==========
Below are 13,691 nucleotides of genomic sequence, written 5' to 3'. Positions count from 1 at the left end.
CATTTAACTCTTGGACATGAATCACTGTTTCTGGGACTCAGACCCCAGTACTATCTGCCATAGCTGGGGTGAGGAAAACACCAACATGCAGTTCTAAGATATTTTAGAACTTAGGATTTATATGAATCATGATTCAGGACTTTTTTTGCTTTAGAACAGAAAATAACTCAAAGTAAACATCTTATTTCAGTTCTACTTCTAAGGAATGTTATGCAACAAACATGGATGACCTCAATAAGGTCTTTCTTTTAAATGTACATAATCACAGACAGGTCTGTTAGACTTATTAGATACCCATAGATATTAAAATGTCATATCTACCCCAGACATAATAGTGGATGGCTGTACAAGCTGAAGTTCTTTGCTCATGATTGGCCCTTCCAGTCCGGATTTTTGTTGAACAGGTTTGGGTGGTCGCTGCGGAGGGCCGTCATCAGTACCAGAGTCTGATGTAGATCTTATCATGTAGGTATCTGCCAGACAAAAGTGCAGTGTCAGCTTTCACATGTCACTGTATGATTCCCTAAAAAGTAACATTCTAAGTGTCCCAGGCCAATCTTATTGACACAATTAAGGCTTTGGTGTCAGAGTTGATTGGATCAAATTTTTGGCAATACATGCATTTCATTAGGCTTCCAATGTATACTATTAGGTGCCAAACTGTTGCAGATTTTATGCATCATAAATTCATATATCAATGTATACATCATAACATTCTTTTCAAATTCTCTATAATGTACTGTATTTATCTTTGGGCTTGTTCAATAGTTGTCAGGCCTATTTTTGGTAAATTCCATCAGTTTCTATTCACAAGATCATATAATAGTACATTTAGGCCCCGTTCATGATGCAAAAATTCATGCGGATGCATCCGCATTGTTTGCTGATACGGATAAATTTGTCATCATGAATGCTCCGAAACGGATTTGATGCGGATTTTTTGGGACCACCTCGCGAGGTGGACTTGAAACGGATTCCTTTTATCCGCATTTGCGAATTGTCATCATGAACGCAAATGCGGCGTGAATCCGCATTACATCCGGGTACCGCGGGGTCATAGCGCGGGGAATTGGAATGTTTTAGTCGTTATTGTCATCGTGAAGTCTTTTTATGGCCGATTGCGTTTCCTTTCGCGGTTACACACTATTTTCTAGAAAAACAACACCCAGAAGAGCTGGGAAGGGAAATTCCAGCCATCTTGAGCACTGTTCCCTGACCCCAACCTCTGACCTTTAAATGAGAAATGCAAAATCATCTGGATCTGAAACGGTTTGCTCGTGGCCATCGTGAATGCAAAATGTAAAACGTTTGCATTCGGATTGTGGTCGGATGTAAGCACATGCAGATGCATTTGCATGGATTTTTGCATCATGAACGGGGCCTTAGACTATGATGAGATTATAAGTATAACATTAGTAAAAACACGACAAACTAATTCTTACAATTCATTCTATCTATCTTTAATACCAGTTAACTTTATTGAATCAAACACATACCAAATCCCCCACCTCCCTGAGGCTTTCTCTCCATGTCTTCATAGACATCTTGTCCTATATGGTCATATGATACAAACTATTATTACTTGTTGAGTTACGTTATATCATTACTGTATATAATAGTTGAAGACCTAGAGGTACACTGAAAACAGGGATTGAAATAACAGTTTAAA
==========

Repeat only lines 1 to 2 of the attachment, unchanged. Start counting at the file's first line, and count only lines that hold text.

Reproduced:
Below are 13,691 nucleotides of genomic sequence, written 5' to 3'. Positions count from 1 at the left end.
CATTTAACTCTTGGACATGAATCACTGTTTCTGGGACTCAGACCCCAGTACTATCTGCCATAGCTGGGGTGAGGAAAACACCAACATGCAGTTCTAAGATATTTTAGAACTTAGGATTTATATGAATCATGATTCAGGACTTTTTTTGCTTTAGAACAGAAAATAACTCAAAGTAAACATCTTATTTCAGTTCTACTTCTAAGGAATGTTATGCAACAAACATGGATGACCTCAATAAGGTCTTTCTTTTAAATGTACATAATCACAGACAGGTCTGTTAGACTTATTAGATACCCATAGATATTAAAATGTCATATCTACCCCAGACATAATAGTGGATGGCTGTACAAGCTGAAGTTCTTTGCTCATGATTGGCCCTTCCAGTCCGGATTTTTGTTGAACAGGTTTGGGTGGTCGCTGCGGAGGGCCGTCATCAGTACCAGAGTCTGATGTAGATCTTATCATGTAGGTATCTGCCAGACAAAAGTGCAGTGTCAGCTTTCACATGTCACTGTATGATTCCCTAAAAAGTAACATTCTAAGTGTCCCAGGCCAATCTTATTGACACAATTAAGGCTTTGGTGTCAGAGTTGATTGGATCAAATTTTTGGCAATACATGCATTTCATTAGGCTTCCAATGTATACTATTAGGTGCCAAACTGTTGCAGATTTTATGCATCATAAATTCATATATCAATGTATACATCATAACATTCTTTTCAAATTCTCTATAATGTACTGTATTTATCTTTGGGCTTGTTCAATAGTTGTCAGGCCTATTTTTGGTAAATTCCATCAGTTTCTATTCACAAGATCATATAATAGTACATTTAGGCCCCGTTCATGATGCAAAAATTCATGCGGATGCATCCGCATTGTTTGCTGATACGGATAAATTTGTCATCATGAATGCTCCGAAACGGATTTGATGCGGATTTTTTGGGACCACCTCGCGAGGTGGACTTGAAACGGATTCCTTTTATCCGCATTTGCGAATTGTCATCATGAACGCAAATGCGGCGTGAATCCGCATTACATCCGGGTACCGCGGGGTCATAGCGCGGGGAATTGGAATGTTTTAGTCGTTATTGTCATCGTGAAGTCTTTTTATGGCCGATTGCGTTTCCTTTCGCGGTTACACACTATTTTCTAGAAAAACAACACCCAGAAGAGCTGGGAAGGGAAATTCCAGCCATCTTGAGCACTGTTCCCTGACCCCAACCTCTGACCTTTAAATGAGAAATGCAAAATCATCTGGATCTGAAACGGTTTGCTCGTGGCCATCGTGAATGCAAAATGTAAAACGTTTGCATTCGGATTGTGGTCGGATGTAAGCACATGCAGATGCATTTGCATGGATTTTTGCATCATGAACGGGGCCTTAGACTATGATGAGATTATAAGTATAACATTAGTAAAAACACGACAAACTAATTCTTACAATTCATTCTATCTATCTTTAATACCAGTTAACTTTATTGAATCAAACACATACCAAATCCCCCACCTCCCTGAGGCTTTCTCTCCATGTCTTCATAGACATCTTGTCCTATATGGTCATATGATACAAACTATTATTACTTGTTGAGTTACGTTATATCATTACTGTATATAATAGTTGAAGACCTAGAGGTACACTGAAAACAGGGATTGAAATAACAGTTTAAA